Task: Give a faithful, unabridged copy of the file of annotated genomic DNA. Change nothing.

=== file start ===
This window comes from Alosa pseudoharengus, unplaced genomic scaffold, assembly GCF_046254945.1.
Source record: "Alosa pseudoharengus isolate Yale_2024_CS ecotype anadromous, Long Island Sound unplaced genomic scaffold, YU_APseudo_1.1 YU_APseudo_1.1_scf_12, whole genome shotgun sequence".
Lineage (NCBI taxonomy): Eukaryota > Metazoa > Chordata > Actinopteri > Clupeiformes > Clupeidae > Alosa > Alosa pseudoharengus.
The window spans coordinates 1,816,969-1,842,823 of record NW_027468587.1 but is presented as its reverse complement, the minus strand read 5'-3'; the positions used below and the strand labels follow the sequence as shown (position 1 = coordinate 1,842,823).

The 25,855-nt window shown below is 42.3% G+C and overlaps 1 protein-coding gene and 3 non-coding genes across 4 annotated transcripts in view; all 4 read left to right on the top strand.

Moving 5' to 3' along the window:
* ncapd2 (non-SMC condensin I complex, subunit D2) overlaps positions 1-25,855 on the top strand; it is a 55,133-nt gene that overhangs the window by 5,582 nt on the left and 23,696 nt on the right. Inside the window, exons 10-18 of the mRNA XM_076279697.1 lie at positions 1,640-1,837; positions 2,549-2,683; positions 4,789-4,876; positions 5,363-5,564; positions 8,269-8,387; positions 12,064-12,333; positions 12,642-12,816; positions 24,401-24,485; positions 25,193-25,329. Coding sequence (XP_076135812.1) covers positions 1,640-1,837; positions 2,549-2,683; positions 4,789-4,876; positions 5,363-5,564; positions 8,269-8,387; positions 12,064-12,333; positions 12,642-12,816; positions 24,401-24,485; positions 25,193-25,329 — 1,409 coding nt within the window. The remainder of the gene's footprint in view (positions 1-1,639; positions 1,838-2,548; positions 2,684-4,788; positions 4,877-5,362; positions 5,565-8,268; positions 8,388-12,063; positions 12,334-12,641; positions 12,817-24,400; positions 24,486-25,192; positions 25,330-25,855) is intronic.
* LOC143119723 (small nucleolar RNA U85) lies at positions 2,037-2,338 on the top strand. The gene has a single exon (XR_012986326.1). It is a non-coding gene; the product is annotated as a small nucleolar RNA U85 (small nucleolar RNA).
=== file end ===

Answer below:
This window comes from Alosa pseudoharengus, unplaced genomic scaffold, assembly GCF_046254945.1.
Source record: "Alosa pseudoharengus isolate Yale_2024_CS ecotype anadromous, Long Island Sound unplaced genomic scaffold, YU_APseudo_1.1 YU_APseudo_1.1_scf_12, whole genome shotgun sequence".
Lineage (NCBI taxonomy): Eukaryota > Metazoa > Chordata > Actinopteri > Clupeiformes > Clupeidae > Alosa > Alosa pseudoharengus.
The window spans coordinates 1,816,969-1,842,823 of record NW_027468587.1 but is presented as its reverse complement, the minus strand read 5'-3'; the positions used below and the strand labels follow the sequence as shown (position 1 = coordinate 1,842,823).

The 25,855-nt window shown below is 42.3% G+C and overlaps 1 protein-coding gene and 3 non-coding genes across 4 annotated transcripts in view; all 4 read left to right on the top strand.

Moving 5' to 3' along the window:
* ncapd2 (non-SMC condensin I complex, subunit D2) overlaps positions 1-25,855 on the top strand; it is a 55,133-nt gene that overhangs the window by 5,582 nt on the left and 23,696 nt on the right. Inside the window, exons 10-18 of the mRNA XM_076279697.1 lie at positions 1,640-1,837; positions 2,549-2,683; positions 4,789-4,876; positions 5,363-5,564; positions 8,269-8,387; positions 12,064-12,333; positions 12,642-12,816; positions 24,401-24,485; positions 25,193-25,329. Coding sequence (XP_076135812.1) covers positions 1,640-1,837; positions 2,549-2,683; positions 4,789-4,876; positions 5,363-5,564; positions 8,269-8,387; positions 12,064-12,333; positions 12,642-12,816; positions 24,401-24,485; positions 25,193-25,329 — 1,409 coding nt within the window. The remainder of the gene's footprint in view (positions 1-1,639; positions 1,838-2,548; positions 2,684-4,788; positions 4,877-5,362; positions 5,565-8,268; positions 8,388-12,063; positions 12,334-12,641; positions 12,817-24,400; positions 24,486-25,192; positions 25,330-25,855) is intronic.
* LOC143119723 (small nucleolar RNA U85) lies at positions 2,037-2,338 on the top strand. The gene has a single exon (XR_012986326.1). It is a non-coding gene; the product is annotated as a small nucleolar RNA U85 (small nucleolar RNA).